Waves is an audiovisual installation which invites its audience to explore the nature of soundwaves in a playful manner. The aim of the installation is to create a tangible and visual interface which offers an in-depth yet accesible understanding of the fundamental principles of sound synthesis. An interactive table with two multitouch surfaces on the outermost sides, functions as a platform for participants to make connections with each another. Whenever participants touch the surface, a new connection is realised and a wave is drawn between the participants. Much like a musical instrument, the behaviour of this wave can be modulated by the physical expression of its players. However, in Waves there’s a much stronger emphasis on visual stimuli. The synthesis of electronic sounds is often thought of as an abstract and intellectual process. The modulation of elemental properties of waveforms – such as frequency, harmonics and interference – can quickly result into complex phenomena which are best understood by scientific analysis. Waves strives to make these processes more insightfull and self-explanatory through interactive visualisation. For example, in the action of throwing a pebble in a pond, visual experience enables an understanding of ‘what is going on’ in a way which is rather intuitive. This proces of intuitive understanding forms the key principle of our interaction model: Waves surpasses technical and rational explanation of wave-phenomena, by focusing on its audiovisual experience.
Hugues Bruyère is a hybrid designer, programmer and creative technologist, Hugues Bruyère studied Electronics and Computing in France, and completed a Bachelor of Fine Arts in Computation Arts at Concordia University, in Montréal, Canada. Methodical and playful, Hugues’ explorations into art and technology are pushing him to create media art projects about human-computer-human interactions. He has worked as a research assistant for various research labs at Hexagram Institute for Research/Creation in Media Arts and Technologies. His project/research, Performative Surface: double sided interaction, has been presented at ACM 2007, Dorkbot-Montréal, FILE RIO 2009 and FILE 10 NURBS PROTO 4KT. He also collaborated on AirXY, a project shown at the Venice Biennale. Hugues currently works independently from Montreal.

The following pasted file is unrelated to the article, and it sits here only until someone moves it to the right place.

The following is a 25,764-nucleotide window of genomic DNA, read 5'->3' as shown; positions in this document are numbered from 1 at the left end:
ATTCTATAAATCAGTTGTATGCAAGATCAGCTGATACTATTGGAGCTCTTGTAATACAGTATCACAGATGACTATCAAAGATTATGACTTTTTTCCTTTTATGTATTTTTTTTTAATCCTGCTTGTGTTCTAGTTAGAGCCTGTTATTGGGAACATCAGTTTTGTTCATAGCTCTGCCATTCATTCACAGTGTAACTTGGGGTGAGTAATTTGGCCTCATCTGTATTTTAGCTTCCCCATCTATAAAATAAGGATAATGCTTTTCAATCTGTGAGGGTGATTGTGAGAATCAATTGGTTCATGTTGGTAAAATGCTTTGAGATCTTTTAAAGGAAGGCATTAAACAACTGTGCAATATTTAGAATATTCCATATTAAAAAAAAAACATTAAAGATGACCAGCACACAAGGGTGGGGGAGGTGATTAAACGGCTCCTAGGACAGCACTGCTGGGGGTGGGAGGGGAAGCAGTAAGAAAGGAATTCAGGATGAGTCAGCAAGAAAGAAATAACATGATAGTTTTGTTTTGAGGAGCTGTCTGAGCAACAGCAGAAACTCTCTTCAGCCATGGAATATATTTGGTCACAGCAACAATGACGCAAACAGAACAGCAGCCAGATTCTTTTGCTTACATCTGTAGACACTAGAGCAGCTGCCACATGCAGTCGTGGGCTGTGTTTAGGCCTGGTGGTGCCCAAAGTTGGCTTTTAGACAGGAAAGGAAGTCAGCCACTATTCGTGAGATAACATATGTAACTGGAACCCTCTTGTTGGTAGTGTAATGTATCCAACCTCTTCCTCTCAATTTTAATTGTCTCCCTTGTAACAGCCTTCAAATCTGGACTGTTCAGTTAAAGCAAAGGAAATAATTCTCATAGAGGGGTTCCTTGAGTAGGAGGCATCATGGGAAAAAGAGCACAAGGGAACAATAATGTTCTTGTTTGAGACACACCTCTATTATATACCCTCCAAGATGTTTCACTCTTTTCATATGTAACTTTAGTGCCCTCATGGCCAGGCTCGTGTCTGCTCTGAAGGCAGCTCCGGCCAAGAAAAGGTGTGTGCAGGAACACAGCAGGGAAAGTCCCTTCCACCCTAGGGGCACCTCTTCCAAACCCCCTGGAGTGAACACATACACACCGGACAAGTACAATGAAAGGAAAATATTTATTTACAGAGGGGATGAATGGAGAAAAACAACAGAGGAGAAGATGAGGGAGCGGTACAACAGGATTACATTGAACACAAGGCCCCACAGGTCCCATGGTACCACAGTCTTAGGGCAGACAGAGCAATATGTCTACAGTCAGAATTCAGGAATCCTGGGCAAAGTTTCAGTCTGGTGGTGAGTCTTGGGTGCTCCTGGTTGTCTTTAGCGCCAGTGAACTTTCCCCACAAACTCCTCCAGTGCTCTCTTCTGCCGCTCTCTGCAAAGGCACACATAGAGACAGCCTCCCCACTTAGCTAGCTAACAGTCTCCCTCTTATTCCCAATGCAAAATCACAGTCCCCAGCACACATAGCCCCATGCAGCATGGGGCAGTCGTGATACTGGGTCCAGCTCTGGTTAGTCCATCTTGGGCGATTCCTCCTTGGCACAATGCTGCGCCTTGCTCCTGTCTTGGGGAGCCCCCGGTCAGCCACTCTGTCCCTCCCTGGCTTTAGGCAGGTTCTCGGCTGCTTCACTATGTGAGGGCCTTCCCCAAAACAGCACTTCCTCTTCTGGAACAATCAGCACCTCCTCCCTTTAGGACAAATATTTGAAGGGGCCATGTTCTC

Daan Brinkmann (born in 1983) is a media artist from the Netherlands. His main preoccupation is creating installation art. His installations are either autonomous or interactional. His interactional works are always based on the expressive potential of the spectator’s body. Rather than the empirical elements within such a work being the artwork itself, they are often used as a means to achieve a new kind of social experience. His autonomous installations counterbalance this approach. They strive to be in-depth explorations where the perception of light, sound, space and time becomes subject to itself. In 2006 his work won the René Coelho Award at the Dutch Institute for Media Arts.